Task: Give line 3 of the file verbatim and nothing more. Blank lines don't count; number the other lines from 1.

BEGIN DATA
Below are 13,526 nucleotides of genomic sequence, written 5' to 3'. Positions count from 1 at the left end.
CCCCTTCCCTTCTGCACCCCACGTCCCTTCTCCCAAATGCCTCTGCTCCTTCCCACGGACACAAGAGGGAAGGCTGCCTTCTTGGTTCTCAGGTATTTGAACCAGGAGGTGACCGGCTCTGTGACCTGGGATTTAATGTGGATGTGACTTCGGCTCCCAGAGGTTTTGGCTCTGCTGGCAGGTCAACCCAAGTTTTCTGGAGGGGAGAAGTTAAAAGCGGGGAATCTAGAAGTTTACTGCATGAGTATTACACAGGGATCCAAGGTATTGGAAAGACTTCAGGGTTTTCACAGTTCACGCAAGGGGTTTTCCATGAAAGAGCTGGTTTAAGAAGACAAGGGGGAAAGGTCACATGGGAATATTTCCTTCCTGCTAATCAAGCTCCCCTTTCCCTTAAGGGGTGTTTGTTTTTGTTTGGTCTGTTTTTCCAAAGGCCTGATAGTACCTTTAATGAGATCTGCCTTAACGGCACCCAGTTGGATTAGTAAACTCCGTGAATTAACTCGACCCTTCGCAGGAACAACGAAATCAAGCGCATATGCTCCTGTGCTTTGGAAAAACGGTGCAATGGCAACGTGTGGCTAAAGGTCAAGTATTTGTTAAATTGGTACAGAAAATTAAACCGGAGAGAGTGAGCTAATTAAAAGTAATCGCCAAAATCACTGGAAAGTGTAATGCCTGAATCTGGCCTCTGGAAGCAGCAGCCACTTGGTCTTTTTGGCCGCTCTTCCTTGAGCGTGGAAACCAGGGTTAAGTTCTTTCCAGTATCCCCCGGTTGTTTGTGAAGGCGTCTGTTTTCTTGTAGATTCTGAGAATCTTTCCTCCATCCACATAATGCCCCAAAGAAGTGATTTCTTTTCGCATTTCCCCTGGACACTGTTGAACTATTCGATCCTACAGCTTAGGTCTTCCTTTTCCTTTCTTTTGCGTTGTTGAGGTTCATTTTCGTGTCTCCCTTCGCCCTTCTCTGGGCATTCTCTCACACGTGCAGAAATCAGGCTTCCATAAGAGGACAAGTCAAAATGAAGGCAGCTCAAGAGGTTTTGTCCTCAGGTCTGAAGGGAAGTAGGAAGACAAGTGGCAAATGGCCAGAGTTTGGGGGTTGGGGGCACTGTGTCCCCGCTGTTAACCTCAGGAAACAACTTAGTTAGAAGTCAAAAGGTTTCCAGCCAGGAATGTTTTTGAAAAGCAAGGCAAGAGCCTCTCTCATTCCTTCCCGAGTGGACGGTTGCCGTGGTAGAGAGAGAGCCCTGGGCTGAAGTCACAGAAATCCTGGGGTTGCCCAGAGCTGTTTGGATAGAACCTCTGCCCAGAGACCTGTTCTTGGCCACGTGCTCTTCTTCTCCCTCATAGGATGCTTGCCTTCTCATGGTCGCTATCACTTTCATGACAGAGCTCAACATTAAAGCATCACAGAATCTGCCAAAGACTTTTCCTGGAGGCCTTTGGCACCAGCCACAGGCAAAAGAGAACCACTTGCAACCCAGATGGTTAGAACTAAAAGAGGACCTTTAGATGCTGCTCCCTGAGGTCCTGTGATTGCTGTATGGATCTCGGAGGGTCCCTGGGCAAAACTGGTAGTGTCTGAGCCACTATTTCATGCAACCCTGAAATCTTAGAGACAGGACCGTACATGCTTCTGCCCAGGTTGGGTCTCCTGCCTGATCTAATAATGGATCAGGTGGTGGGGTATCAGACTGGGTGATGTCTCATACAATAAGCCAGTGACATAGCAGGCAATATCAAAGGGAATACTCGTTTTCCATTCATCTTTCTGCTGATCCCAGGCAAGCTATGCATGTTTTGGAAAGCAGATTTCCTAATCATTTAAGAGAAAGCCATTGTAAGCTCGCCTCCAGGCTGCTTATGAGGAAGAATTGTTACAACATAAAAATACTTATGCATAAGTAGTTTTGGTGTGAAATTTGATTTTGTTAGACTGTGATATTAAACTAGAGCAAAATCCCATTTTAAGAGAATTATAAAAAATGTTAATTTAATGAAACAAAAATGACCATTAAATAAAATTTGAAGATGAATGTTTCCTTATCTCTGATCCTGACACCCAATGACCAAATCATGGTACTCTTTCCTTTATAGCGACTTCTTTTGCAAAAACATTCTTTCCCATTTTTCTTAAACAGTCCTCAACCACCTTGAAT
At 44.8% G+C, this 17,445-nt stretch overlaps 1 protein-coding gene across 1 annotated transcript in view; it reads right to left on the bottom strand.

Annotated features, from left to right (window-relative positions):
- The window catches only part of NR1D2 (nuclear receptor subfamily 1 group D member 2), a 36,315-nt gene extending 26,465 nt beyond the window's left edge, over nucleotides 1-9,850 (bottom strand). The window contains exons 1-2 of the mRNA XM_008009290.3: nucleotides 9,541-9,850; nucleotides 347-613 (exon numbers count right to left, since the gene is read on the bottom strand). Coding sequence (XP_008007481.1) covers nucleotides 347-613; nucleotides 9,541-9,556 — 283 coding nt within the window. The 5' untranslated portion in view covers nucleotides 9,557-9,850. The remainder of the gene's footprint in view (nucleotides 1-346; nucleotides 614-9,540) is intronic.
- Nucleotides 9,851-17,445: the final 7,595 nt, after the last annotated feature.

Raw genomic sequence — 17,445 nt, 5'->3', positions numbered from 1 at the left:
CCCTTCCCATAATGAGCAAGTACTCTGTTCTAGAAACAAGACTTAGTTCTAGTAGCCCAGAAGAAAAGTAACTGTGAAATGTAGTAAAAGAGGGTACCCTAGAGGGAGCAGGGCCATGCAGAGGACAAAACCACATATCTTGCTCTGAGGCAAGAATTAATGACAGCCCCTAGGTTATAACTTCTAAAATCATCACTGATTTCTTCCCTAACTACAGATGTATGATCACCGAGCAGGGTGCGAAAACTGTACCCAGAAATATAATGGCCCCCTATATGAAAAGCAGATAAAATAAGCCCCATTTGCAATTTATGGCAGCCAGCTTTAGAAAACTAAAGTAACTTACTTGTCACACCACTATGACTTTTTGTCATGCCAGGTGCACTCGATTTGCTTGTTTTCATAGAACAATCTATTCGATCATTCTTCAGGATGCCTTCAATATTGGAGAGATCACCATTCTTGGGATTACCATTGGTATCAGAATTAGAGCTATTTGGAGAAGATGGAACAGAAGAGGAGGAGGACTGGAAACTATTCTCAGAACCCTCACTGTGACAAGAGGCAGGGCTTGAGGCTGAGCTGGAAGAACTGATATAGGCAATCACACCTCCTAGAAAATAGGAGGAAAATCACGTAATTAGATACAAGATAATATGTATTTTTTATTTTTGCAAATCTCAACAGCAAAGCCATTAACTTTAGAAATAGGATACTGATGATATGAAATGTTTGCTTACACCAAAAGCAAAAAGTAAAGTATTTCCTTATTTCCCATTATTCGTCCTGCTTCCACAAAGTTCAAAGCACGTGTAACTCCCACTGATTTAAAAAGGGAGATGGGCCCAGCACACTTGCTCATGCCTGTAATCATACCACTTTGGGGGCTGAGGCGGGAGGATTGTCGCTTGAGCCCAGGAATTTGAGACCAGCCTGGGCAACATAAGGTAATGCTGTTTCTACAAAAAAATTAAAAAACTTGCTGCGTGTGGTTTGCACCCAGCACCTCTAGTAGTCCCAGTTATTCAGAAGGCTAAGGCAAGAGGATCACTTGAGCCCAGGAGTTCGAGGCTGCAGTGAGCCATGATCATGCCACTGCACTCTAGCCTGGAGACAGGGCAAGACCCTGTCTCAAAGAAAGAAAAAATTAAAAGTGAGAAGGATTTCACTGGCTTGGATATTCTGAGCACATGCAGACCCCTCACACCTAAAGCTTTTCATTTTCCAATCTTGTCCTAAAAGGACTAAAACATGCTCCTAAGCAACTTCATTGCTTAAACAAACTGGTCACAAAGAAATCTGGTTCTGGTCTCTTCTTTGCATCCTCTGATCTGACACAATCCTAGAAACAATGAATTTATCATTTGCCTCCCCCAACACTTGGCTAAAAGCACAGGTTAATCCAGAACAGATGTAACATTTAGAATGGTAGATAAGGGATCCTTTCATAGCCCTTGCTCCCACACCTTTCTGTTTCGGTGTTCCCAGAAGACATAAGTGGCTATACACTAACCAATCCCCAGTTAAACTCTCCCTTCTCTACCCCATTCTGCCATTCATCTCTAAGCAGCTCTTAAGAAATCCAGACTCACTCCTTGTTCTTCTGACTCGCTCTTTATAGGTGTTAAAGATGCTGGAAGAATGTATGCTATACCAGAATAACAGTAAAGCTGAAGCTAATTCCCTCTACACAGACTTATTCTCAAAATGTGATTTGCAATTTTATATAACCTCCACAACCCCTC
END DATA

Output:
At 44.8% G+C, this 17,445-nt stretch overlaps 1 protein-coding gene across 1 annotated transcript in view; it reads right to left on the bottom strand.